In the last two decades of the twentieth century, public officials became less inclined to “draw the curtain.” In 1994, bipartisan majorities in both houses of Congress passed the Violent Crime Control and Law Enforcement Act, which contained the language the Fifth Circuit struck down. The court noted that this law “embodies salutary policy goals meant to protect vulnerable people in our society,” but it said a recent Supreme Court decision tied its hands—New York State Rifle & Pistol Association v. Bruen, which the Court handed down one day before it overruled Roe v. Wade.

Before Bruen, eleven federal courts of appeals had agreed on a standard for judging whether firearms restrictions violate the Second Amendment. This standard would have allowed judges to take account of the interest of domestic-violence victims in not being shot. But Justice Thomas’s opinion for the Court forbade “judge-empowering interest-balancing.” It declared that judges may consider only the Second Amendment’s text and its history.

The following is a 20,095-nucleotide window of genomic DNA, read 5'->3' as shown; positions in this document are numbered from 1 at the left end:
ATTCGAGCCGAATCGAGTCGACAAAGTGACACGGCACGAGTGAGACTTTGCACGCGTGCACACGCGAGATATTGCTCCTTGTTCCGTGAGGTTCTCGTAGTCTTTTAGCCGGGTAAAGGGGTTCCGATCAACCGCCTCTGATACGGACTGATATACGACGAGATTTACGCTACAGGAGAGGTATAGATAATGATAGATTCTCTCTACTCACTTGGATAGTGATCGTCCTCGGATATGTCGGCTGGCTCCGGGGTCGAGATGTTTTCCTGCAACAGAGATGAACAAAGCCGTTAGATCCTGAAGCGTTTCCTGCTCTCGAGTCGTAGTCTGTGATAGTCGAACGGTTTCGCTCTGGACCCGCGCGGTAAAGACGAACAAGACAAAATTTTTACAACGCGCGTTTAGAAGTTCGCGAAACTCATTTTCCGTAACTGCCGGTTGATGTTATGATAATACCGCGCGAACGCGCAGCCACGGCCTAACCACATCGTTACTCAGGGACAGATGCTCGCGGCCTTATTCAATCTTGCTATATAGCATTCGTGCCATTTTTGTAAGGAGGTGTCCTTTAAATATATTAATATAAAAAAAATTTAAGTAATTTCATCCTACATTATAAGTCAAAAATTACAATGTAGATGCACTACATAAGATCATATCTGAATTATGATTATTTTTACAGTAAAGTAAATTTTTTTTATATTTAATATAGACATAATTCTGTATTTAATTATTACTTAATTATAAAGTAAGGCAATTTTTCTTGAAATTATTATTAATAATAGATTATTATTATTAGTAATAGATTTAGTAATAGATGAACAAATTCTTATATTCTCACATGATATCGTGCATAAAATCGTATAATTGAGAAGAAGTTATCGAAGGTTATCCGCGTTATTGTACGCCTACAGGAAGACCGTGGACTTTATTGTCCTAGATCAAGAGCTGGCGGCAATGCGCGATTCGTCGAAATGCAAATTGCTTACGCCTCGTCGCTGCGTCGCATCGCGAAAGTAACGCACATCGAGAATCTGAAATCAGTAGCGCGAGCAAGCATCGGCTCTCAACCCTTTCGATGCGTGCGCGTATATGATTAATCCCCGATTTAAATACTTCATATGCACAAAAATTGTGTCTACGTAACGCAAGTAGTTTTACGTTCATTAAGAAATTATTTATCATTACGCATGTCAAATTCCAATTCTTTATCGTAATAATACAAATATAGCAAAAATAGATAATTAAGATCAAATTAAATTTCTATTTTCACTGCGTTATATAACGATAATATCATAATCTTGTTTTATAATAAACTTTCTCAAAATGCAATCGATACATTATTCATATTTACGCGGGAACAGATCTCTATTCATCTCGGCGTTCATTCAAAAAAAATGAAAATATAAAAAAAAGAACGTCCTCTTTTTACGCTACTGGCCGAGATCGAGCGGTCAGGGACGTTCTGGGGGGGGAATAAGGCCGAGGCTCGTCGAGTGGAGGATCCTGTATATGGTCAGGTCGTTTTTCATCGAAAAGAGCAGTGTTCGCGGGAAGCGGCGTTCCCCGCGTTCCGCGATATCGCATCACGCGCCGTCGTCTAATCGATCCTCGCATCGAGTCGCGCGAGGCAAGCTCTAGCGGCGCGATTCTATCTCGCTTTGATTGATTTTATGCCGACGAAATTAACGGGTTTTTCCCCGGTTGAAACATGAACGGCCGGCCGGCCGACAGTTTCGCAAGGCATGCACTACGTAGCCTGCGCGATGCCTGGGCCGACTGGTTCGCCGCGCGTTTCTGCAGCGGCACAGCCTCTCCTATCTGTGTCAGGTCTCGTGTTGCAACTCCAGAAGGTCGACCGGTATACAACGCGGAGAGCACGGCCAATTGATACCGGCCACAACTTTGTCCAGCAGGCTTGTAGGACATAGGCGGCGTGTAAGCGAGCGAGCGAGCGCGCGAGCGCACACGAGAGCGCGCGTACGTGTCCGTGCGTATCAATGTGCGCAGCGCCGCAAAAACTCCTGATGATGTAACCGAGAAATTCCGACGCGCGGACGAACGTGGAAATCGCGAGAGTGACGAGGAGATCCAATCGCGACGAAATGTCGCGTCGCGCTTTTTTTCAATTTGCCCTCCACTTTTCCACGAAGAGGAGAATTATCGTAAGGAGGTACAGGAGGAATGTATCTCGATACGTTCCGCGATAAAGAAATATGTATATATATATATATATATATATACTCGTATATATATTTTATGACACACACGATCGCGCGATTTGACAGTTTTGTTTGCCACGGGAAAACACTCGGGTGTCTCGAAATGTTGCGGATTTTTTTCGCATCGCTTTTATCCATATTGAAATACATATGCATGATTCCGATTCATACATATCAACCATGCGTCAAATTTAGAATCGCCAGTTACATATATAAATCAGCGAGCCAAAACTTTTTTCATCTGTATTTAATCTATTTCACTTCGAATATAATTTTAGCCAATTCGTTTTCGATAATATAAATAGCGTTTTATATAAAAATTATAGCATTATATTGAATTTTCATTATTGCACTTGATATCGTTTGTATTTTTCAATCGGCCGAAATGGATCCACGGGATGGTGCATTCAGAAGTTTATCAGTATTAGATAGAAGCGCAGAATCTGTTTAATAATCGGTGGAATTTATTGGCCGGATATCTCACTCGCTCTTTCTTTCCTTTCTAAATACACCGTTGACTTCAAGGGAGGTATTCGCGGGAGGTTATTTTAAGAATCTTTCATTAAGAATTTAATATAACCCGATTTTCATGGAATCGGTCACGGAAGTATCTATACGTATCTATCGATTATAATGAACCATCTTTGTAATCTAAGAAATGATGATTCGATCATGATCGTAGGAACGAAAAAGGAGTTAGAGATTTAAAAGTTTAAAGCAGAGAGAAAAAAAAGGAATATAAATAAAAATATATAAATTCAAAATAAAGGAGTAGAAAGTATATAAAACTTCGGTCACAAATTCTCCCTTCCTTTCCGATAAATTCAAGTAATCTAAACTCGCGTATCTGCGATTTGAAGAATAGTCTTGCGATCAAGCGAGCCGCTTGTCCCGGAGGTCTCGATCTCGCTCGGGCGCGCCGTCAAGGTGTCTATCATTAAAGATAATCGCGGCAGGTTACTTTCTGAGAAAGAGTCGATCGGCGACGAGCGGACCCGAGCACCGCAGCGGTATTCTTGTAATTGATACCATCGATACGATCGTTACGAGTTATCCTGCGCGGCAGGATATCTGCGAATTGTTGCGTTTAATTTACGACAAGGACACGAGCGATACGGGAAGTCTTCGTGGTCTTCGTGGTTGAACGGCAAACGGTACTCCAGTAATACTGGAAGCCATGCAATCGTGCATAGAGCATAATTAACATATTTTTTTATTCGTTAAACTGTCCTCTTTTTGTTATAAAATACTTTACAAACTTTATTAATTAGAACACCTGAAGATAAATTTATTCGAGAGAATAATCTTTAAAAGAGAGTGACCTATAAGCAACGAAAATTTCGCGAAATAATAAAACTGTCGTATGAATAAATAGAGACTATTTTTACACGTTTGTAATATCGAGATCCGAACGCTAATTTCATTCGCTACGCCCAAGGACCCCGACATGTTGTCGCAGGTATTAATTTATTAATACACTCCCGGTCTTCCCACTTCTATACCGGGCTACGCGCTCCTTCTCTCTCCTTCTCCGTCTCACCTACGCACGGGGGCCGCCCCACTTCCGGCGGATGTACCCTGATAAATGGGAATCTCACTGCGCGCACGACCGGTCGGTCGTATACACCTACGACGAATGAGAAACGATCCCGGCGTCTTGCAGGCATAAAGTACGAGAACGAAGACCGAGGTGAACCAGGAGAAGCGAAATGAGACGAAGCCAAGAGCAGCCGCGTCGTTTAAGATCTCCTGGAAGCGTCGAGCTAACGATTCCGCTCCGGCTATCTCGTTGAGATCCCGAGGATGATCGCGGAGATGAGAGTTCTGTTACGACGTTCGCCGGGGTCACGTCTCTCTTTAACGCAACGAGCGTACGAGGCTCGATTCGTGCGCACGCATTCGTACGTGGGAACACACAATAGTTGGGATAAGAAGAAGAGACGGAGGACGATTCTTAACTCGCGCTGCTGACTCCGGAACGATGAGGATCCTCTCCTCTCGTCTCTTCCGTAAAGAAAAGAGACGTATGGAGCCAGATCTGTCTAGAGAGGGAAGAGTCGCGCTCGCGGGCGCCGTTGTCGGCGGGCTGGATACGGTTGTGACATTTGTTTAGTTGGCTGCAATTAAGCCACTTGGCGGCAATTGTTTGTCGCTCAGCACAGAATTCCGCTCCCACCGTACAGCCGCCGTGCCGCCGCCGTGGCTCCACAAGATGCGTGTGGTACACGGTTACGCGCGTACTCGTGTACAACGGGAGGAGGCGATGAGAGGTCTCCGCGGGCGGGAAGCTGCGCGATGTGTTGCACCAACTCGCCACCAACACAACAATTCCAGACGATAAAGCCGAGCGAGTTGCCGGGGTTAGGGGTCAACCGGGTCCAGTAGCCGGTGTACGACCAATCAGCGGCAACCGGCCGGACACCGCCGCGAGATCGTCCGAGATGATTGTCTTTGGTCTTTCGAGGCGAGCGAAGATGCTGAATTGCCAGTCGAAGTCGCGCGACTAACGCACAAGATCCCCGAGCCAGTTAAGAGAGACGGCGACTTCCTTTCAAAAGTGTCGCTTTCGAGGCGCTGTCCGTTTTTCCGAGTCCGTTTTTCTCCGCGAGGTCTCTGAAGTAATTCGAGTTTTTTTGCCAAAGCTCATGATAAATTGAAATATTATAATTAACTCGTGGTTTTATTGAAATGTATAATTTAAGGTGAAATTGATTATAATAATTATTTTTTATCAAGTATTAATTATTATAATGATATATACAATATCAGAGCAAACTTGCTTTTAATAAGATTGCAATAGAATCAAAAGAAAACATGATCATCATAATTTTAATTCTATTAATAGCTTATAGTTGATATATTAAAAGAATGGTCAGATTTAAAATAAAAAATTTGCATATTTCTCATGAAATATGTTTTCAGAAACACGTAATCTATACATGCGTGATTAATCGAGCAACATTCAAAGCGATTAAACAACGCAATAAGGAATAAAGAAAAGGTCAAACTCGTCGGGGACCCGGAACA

To justify a firearms regulation, the government now must prove that this regulation “is consistent with the Nation’s historical tradition of firearm regulation.” And to make this showing, the government must point to analogous regulations that were in place before 1900.

The Court’s “scavenger hunt” standard seems likely to mark the end of many firearms regulations. In June, a special session of the New York legislature enacted a new firearms law to replace the one the Supreme Court struck down in Bruen. But a federal judge provisionally held twelve provisions of this new law unconstitutional, including its prohibitions of carrying concealed handguns at airports, zoos, parks, bars, buses, churches, theaters, and political demonstrations.

Another federal judge wrote of a federal statute that outlaws the possession of a firearm with an obliterated serial number: “Certainly, the usefulness of serial numbers in solving gun crimes makes [this statute] desirable for our society.” But he then held the statute unconstitutional.

A third federal judge put the issue this way when, a few months before the Fifth Circuit ruling, he became the first to strike down the federal statute protecting the victims of domestic violence: “Domestic abusers are not new. But until the mid-1970s, government intervention—much less removing an individual’s firearms—because of domestic violence practically did not exist.” The judge observed that, although the “historical tradition” of disregarding domestic violence was “likely unthinkable today,” the Supreme Court had made this tradition decisive.